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From Gregory Shimansky <gshiman...@gmail.com>
Subject Re: [drlvm][threading] H3289 -- some JVMTI questions
Date Fri, 16 Mar 2007 19:54:36 GMT
Weldon Washburn wrote:
> On 3/16/07, Salikh Zakirov <Salikh.Zakirov@intel.com> wrote:
>>
>> Weldon Washburn wrote:
>> > On another topic, do we really have to use Thread.stop() in the
>> > implementation of vm_shutdown_stop_java_threads() ?  This seems way
>> > too hard.   All we really want to do is give back all the OS
>> resources.  We
>> > could simply call OS kill on each specific thread, return all memory 
>> via
>> > "free()", return all file handles, etc.  Note if there was no need to
>> allow
>> > multiple JVMs in a single address space to come and go, we could
>> simplify
>> > the above and basically just call process exit().
>>
>> HARMONY-3381 (already committed) replaces Thread.stop-like shutdown
>> algorithm
>> to the following one
>>
>> 1) set a shutdown callback, which executes hythread_exit() (which
>> delegates to
>> either pthread_exit() or ExitThread())
>>
>> 2) wait for a little while -- this is a little bit "unscientific" and
>> assumes,
>> that all actively running threads will reach a callback safepoint within
>> that
>> "little while". If assumption holds true, the remaining threads are 
>> highly
>> likely to be unactive threads, i.e. sleeping, waiting or blocked.
>> The key about a little while is that if all threads has terminated
>> promptly, we
>> don't need to wait any longer at all. It is currently implemented using
>> hythread_join() with timeout.
>>
>> 3) on the third step the remaining threads are terminated using
>> hythread_cancel() (which delegates to either of pthread_cancel() or
>> TerminateThread()) -- This step is inherently dangerous on Windows, as
>> terminated thread may be holding system-wide malloc lock, and subsequent
>> free()
>> on a main thread will deadlock.  Fortunately, the unscientific assumption
>> of the
>> step (2) makes this rather unprobable.
> 
> 
> 
> Yes, agreed this is dangerous and rather unprobable.  I reluctantly agree
> with this approach as we have other, more pressing bugs to fix.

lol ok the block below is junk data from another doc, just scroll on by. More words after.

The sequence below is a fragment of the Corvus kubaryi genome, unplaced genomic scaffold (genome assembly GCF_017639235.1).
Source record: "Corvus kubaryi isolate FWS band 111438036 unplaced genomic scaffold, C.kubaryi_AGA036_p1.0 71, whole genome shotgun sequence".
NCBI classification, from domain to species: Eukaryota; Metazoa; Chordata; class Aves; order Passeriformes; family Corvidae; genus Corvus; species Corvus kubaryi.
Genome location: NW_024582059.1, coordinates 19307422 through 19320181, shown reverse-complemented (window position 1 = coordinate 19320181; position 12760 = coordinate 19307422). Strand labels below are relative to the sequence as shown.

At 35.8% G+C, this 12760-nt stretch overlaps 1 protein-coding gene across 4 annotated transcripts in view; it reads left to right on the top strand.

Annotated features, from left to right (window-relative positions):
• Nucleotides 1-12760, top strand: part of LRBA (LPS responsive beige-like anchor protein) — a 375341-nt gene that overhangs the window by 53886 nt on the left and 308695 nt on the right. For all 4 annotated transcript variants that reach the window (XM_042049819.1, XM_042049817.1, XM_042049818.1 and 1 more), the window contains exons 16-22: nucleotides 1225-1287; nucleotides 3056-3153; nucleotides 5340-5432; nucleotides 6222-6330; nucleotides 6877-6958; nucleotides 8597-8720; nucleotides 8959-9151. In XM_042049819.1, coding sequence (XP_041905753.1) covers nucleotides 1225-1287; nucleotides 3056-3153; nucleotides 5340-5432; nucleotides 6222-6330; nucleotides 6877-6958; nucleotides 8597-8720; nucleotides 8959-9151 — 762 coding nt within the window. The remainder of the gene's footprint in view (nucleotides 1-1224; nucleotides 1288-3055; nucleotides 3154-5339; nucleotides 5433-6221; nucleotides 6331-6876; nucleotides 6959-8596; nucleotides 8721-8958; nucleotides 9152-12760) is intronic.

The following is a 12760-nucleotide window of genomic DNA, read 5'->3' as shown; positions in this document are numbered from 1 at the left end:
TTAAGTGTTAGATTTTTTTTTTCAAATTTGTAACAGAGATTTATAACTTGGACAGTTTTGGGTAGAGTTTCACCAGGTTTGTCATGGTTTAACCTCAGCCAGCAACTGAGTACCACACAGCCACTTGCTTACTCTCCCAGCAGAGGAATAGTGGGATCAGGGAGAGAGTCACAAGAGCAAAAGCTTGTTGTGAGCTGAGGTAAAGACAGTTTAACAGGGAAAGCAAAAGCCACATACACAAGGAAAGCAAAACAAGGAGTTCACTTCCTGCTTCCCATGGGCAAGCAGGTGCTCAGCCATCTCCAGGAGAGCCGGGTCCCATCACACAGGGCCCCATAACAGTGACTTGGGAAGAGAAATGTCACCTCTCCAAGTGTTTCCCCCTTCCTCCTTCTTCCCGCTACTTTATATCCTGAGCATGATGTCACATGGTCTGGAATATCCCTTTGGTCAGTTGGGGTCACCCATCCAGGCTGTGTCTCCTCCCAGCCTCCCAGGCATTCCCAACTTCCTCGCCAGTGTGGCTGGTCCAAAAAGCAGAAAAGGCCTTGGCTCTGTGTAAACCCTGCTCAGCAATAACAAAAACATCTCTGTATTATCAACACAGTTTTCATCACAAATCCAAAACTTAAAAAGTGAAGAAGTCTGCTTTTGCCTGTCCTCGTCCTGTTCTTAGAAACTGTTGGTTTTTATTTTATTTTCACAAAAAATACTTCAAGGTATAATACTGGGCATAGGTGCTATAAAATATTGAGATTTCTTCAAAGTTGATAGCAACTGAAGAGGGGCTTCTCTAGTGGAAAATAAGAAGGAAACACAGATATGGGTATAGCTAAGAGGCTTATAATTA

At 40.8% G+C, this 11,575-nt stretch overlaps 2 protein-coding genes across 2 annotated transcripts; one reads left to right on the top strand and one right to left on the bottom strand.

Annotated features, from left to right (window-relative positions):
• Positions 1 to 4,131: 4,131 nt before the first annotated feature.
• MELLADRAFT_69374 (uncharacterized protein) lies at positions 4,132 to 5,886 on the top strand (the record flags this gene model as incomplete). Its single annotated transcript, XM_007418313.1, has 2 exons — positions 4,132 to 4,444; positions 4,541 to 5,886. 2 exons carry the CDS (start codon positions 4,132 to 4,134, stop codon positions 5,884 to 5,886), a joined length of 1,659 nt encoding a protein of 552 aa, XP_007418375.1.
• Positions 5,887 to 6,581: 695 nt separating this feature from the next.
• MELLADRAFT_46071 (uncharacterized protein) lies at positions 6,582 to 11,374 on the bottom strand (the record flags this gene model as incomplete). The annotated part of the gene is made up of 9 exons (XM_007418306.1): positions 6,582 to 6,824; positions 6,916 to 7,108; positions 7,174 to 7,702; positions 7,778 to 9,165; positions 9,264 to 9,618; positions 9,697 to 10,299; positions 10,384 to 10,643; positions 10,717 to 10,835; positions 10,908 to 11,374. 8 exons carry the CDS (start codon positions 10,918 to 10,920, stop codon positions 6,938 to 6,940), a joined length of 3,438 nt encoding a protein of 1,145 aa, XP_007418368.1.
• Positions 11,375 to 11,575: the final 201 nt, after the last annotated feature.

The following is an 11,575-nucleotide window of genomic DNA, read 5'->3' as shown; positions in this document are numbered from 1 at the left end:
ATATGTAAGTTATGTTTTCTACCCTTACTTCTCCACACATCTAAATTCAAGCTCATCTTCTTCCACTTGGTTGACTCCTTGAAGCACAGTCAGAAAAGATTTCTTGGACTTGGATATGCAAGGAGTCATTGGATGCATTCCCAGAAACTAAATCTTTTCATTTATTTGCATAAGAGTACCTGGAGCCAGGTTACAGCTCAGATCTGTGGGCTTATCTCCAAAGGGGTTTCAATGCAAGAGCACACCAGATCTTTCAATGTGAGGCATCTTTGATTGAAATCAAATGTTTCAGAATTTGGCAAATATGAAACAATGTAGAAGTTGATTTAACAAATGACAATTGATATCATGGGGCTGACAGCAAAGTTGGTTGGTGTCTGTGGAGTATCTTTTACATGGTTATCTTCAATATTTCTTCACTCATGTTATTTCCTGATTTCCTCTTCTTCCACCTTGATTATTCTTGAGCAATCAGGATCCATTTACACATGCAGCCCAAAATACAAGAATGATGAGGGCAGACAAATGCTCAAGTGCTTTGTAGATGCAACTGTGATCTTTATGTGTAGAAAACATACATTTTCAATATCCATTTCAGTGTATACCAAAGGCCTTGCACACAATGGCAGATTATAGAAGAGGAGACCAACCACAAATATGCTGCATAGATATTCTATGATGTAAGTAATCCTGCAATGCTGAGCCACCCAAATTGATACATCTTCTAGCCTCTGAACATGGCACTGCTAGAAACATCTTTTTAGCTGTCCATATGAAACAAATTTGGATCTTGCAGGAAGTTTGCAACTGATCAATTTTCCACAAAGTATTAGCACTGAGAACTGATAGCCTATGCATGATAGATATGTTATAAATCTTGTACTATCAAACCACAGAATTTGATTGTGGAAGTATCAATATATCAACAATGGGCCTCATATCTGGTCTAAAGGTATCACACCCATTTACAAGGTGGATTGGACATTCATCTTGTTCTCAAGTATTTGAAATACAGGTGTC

> Besides, it
> is fairly easy to know if we hit problems in this area since the bug will
> occur only during shutdown.

I think that in the future we can make ourself free from MSVC runtime 
which implements malloc with global lock, and then this problem will 
disappear. This will require implementing a VM-wide memory manager which 
isn't an easy task especially since we have JIT and GC as separate 
components.

> Using pthread_cancel() on linux has its own set of advantages and
>> disadvantages. By default, threads are created with cancellability 
>> enabled
>> and
>> in "deferred cancellability" state. It means that pthread_cancel() will
>> only
>> terminate thread when it reaches an explicit cancellation point, such as
>> pthread_cond_wait(). In this way, pthread_cancel() does not suffer from
>> the
>> malloc-deadlock issue.
>>
>> However, deferred cancellability brings its own problems, for example, as
>> pthread_mutex_lock is not a cancellation point, a pair of deadlocked
>> daemon
>> threads will still be alive during VM shutdown, and could probably result
>> in
>> EINVAL return and subsequent assertion failure if the monitors are
>> destroyed in
>> the main shutdown thread.
>>
>> So, the shutdown algorithm has been improved compared to the former
>> exception-based approach, like Thread.stop(), but still is not perfect.
>> Eugene and me discussed this and agreed to keep an open eye on shutdown
>> bugs.
> 
> 
> 
> The shutdown code has definitely been improved.  If it works for the 
> apps we
> care about, then its good enough for the time being.
> 
> There is still a field for experiments and possible improvements, e.g. 
> using
>> asynchronous cancellability or even using pthread_kill instead of
>> pthread_cancel to implement immediate thread termination.
> 
> 
> 
> Hmm... resource reclaimation is always the worst part of building systems
> software.  It will probably take a few iterations to get it right.  Somehow
> Linux can core dump a bad process and successfully recover all dangling 
> file
> handles, network sockets, page directories, thread info blocks, etc.  Maybe
> we look at how OS's do resource recovery for some ideas.
> 
> -- 
>> Salikh Zakirov
>>
>>
> 
> 


-- 
Gregory


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